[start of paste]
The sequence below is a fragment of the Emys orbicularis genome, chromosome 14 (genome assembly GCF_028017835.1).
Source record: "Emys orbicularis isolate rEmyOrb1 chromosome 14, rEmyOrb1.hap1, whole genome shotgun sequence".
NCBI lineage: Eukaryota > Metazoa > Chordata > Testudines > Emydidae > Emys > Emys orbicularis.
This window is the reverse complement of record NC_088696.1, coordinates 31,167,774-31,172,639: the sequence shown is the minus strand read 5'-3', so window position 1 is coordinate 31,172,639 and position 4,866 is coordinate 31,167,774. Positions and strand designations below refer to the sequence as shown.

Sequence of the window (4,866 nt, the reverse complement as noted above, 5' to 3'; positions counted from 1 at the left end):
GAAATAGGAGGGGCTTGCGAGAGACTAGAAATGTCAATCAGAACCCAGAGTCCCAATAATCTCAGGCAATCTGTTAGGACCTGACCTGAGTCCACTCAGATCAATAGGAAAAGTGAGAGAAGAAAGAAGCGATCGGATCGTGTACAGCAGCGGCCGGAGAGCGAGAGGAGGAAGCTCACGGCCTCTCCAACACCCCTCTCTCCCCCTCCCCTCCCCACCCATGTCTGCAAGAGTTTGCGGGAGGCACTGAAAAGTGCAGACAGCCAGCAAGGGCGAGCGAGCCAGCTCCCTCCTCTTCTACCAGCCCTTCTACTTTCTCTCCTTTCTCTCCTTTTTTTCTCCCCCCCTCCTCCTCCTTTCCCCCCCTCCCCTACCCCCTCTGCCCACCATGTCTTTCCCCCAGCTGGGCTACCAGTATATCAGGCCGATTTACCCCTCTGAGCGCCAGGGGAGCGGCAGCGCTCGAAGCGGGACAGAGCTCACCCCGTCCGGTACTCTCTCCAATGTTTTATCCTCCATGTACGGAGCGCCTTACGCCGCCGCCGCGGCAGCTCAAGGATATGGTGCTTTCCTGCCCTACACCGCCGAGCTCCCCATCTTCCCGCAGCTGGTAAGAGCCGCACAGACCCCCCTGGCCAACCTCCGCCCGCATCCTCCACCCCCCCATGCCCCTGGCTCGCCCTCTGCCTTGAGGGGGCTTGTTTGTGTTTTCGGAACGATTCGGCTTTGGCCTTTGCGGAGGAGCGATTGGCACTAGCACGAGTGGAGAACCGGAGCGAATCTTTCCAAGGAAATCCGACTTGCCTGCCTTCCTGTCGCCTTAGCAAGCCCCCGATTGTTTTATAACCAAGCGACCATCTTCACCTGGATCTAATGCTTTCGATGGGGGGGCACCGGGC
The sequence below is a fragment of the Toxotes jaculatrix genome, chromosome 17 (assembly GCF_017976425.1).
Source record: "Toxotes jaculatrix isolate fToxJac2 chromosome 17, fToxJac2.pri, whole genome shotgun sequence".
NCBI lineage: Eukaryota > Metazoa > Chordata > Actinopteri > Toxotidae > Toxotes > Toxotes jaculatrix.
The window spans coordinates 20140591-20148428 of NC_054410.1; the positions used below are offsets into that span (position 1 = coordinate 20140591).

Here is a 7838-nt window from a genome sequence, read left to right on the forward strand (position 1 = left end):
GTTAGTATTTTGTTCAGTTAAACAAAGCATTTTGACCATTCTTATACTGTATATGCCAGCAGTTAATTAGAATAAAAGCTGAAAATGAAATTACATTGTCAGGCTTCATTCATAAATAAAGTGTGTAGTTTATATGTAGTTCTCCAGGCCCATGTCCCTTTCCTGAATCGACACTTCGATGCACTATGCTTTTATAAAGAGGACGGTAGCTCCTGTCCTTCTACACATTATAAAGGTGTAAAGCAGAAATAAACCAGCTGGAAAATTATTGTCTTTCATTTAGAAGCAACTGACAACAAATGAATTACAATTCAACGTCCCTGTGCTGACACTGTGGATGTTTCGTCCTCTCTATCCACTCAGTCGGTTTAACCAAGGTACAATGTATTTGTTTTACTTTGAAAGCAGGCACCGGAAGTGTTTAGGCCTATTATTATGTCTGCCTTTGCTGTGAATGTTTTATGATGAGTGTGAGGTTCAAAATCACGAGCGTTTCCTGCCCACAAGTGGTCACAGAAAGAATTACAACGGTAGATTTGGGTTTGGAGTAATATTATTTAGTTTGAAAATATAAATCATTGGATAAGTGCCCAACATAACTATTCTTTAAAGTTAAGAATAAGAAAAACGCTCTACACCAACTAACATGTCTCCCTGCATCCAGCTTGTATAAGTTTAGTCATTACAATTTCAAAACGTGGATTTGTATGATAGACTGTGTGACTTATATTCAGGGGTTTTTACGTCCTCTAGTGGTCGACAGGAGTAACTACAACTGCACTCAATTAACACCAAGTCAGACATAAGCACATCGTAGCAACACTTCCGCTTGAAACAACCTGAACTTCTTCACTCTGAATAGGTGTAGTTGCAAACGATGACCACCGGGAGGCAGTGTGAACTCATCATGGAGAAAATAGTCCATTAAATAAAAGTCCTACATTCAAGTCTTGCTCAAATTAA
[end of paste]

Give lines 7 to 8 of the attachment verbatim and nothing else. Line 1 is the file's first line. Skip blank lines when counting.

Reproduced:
The sequence below is a fragment of the Toxotes jaculatrix genome, chromosome 17 (assembly GCF_017976425.1).
Source record: "Toxotes jaculatrix isolate fToxJac2 chromosome 17, fToxJac2.pri, whole genome shotgun sequence".